Reference: http://www.ncbi.nlm.nih.gov/pubmed/17351024


Cancer Prev Control. 1997 June 1
Using Reiki to manage pain: a preliminary report. 
Olson K, Hanson J. 
Source Cross Cancer Institute, Edmonton, Alta. 
Abstract 
The purpose of this study was to explore the usefulness of Reiki as an adjuvant to opioid therapy in the management of pain. Since no studies in this area could be found, a pilot study was carried out involving 20 volunteers experiencing pain at 55 sites for a variety of reasons, including cancer. All Reiki treatments were provided by a certified second-degree Reiki therapist. Pain was measured using both a visual analogue scale (VAS) and a Likert scale immediately before and after the Reiki treatment. Both instruments showed a highly significant (p < 0.0001) reduction in pain following the Reiki treatment.
Reference: http://www.ncbi.nlm.nih.gov/pubmed/9765732

J Altern Complement Med. 2006 Nov 12 
Using Reiki to decrease memory and behavior problems in mild cognitive impairment and mild Alzheimer's disease.
Crawford SE, Leaver VW, Mahoney SD. Source Passamaquoddy Tribe at Pleasant Point, Perry, ME, USA. 
Abstract 
OBJECTIVES: This empirical study explored the efficacy of using Reiki treatment to improve memory and behavior deficiencies in patients with mild cognitive impairment or mild Alzheimer's disease. Reiki is an ancient hands-on healing technique reputedly developed in Tibet 2500 years ago. 
DESIGN: This study was a quasi-experimental study comparing pre- and post-test scores of the Annotated Mini-Mental State Examination (AMMSE) and Revised Memory and Behavior Problems Checklist (RMBPC) after four weekly treatments of Reiki to a control group. 
SETTINGS/LOCATION: The participants were treated at a facility provided by the Pleasant Point Health Center on the Passamaquoddy Indian Reservation. 
SUBJECTS: The sample included 24 participants scoring between 20 and 24 on the AMMSE. Demographic characteristics of the sample included an age range from 60 to 80, with 67% female, 46% American Indian, and the remainder white. 
INTERVENTIONS: Twelve participants were exposed to 4 weeks of weekly treatments of Reiki from two Reiki Master-level practitioners; 12 participants served as controls and received no treatment. 
OUTCOME MEASURES: The two groups were compared on pre- and post-treatment scores on the AMMSE and the Revised Memory and Behavior Problems Checklist (RMBPC). 
RESULTS: Results indicated statistically significant increases in mental functioning (as demonstrated by improved scores of the AMMSE) and memory and behavior problems (as measured by the RMBPC) after Reiki treatment. This research adds to a very sparse database from empirical studies on Reiki results. 
CONCLUSION: The results indicate that Reiki treatments show promise for improving certain behavior and memory problems in patients with mild cognitive impairment or mild Alzheimer's disease. Caregivers can administer Reiki at little or no cost, resulting in significant societal value by potentially reducing the needs for medication and hospitalization.
Reference: http://www.ncbi.nlm.nih.gov/pubmed/17109583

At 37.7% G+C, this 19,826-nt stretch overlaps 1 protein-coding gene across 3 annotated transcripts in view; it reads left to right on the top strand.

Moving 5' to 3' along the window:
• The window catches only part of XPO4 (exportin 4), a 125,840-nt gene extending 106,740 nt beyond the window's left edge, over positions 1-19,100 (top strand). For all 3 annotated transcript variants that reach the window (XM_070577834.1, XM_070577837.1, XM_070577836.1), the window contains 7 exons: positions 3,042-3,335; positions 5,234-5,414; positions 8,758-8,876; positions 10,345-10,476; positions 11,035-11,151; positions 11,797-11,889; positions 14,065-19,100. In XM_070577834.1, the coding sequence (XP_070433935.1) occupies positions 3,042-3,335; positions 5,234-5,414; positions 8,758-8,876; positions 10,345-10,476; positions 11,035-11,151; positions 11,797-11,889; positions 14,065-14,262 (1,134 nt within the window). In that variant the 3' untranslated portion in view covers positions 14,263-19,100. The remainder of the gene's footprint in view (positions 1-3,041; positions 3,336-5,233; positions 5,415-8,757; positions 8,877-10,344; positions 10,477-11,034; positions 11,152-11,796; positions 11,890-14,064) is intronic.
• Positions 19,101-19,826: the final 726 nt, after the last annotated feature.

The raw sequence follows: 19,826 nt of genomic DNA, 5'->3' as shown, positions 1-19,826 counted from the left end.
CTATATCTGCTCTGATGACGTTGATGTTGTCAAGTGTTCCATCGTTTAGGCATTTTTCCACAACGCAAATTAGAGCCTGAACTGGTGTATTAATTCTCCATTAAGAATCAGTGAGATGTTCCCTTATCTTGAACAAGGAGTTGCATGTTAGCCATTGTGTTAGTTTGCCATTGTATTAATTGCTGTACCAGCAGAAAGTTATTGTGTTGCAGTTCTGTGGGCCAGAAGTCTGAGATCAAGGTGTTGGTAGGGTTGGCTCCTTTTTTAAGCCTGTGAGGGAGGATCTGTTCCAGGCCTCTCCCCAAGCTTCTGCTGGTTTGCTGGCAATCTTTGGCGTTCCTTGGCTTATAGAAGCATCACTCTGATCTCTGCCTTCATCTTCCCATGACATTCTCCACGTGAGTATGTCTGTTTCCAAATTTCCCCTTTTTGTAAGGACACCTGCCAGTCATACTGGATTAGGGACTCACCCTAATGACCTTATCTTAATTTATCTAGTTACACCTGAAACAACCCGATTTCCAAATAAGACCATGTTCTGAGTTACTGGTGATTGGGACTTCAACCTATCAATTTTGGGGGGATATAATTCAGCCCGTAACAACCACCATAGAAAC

J Altern Complement Med. 2006 Jan-Feb 12
Personal interaction with a Reiki practitioner decreases noise-induced microvascular damage in an animal model. 
Baldwin AL, Schwartz GE. Source Department of Physiology, College of Medicine, University of Arizona, Tucson, AZ 85724-5051, USA. 
Abstract 
OBJECTIVE: To determine whether Reiki, a process of transmission of healing energy, can significantly reduce microvascular leakage caused by exposure to excessive noise using an animal model. 
RATIONALE: Reiki is beginning to be used in hospitals to accelerate recovery. Despite many anecdotes describing Reiki's success, few scientific studies are reported and none of those use animals. Animal models have the advantage over human subjects in that they provide well-controlled, easily interpretable experiments. The use of noise is relevant to hospital patients because of the excessive ambient noise in hospitals in the United Kingdom and United States. Loud noise can lead to several nonauditory disorders in humans and animals that impair recovery. In the rat, stress from noise damages the mesenteric microvasculature, leading to leakage of plasma into the surrounding tissue. 
DESIGN: One group of four rats simultaneously received daily noise and Reiki, while two other groups received "sham" Reiki or noise alone. A fourth group did not receive noise or additional treatment. The experiment was performed three times to test for reproducibility.
OUTCOME MEASURES: Average number and area of microvascular leaks to fluorescent albumin per unit length of venule. 
RESULTS: In all three experiments, Reiki significantly reduced the outcome measures compared to the other noise groups (sham Reiki and noise alone) (p < 0.01). 
CONCLUSIONS: Application of Reiki significantly reduces noise-induced microvascular leakage in an animal model. Whether or not these effects are caused by Reiki itself, or the relaxing effect of the Reiki practitioner, this procedure could be useful for minimizing effects of environmental stress on research animals and hospital patients. 
Reference: http://www.ncbi.nlm.nih.gov/pubmed/16494564